Source: My Fair Lady. Directed by George Cukor. Performed by Audrey Hepburn and Rex Harrison. Accessed December 1, 2016.
My Fair Lady is somewhat of a rags-to-riches story, but with a fun, sexist twist. The main character, played by Audrey Hepburn, is a poor young woman living in London by the name of Eliza Doolittle. After a chance meeting, Eliza goes to live with a man named Professor Higgins for six months as part of a bet that he could pass her off as royalty simply by teaching her to speak proper English. All throughout the film, Professor Higgins treats Eliza the same way one might treat a dog; he gives her rough commands with the expectation that she will immediately obey; he ignored her need for proper sleep and nourishment; and he has a complete disregard for her emotional well-being, evidenced by his constant insulting remarks.
Near the end of the film, Eliza attends a grand ball and is introduced to dozens of London’s high society, as well as some royalty. She successfully passes as a member of high society due to her newly acquired language skills. However, at the end of the evening, Professor Higgins close friend and the staff in his house all congratulate him on a job well done; not a word of congratulations is offered to Eliza. When she expresses some of her concerns to the professor of how she’s been treated, he is completely shocked that she would complain about any sort of mistreatment. He is unable to see his actions as unfair in any way, and he even considers her ungrateful. This supports the idea we’ve seen in several periods throughout history that women are supposed to keep a cheery disposition even in the face of terrible circumstances; they are not to complain, for that is not the role of an ideal woman.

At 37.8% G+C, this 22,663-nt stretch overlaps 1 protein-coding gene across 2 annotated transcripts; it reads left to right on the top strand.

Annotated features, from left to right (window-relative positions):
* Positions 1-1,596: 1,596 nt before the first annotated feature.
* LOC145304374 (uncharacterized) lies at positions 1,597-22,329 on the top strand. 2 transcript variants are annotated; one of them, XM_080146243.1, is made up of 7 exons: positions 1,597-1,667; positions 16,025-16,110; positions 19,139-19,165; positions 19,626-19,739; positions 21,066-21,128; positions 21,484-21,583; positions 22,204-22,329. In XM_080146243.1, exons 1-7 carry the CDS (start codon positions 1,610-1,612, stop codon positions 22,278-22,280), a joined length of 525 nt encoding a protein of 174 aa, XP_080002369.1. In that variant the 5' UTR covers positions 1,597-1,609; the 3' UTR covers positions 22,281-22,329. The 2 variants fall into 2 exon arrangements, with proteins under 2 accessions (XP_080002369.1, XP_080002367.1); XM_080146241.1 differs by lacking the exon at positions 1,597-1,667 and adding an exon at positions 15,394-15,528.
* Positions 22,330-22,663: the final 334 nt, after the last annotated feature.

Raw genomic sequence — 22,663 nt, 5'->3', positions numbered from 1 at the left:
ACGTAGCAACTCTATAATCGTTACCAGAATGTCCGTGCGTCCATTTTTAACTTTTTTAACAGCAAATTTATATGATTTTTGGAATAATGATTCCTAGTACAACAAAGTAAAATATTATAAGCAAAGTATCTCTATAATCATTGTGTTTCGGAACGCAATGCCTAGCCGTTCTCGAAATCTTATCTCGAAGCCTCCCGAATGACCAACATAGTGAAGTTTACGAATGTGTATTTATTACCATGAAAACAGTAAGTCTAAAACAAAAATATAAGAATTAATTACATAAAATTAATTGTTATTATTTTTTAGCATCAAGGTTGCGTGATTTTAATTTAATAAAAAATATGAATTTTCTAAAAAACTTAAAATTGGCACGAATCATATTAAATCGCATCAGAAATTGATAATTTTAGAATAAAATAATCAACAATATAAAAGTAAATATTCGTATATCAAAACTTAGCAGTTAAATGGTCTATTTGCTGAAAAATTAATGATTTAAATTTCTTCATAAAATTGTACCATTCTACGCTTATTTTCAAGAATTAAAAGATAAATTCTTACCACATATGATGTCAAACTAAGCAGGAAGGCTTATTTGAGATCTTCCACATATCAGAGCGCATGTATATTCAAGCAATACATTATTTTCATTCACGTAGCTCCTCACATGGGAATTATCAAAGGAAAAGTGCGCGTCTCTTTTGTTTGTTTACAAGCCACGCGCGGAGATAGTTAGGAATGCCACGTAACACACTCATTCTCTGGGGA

After all the abuse Eliza suffered, at the end of the movie she still returns to the professor’s home, and the audience can assume that she stays there for quite some time. This is one of the more unsettling messages from the film: even in an unhealthy relationship, men and women are supposed to be together, and that heterosexual relationships are the natural state for men and women. There were little hints of this theme all throughout the movie. During a song sung by Eliza’s father, we hear the lyrics, “the gentle sex was made for man to marry.” Very clearly, we see the expectation that women are supposed to marry and that that is a natural part of life. Later, when Eliza is considering what she might do after the ball and the bet are over, she tells Professor Higgins that she might marry Freddie, a socialite that she met at the races. That exchange illustrates how common marriage was, and that it was normal for a lady to consider marriage instead of any sort of career. This also supports one of the themes in Tyler Perry’s movies that marriage is seen as a solution to women’s problems.
Though Eliza has a bit more spunk than the average woman, she still feels drawn to an unhealthy relationship, for heterosexual relationships help keep the world in order.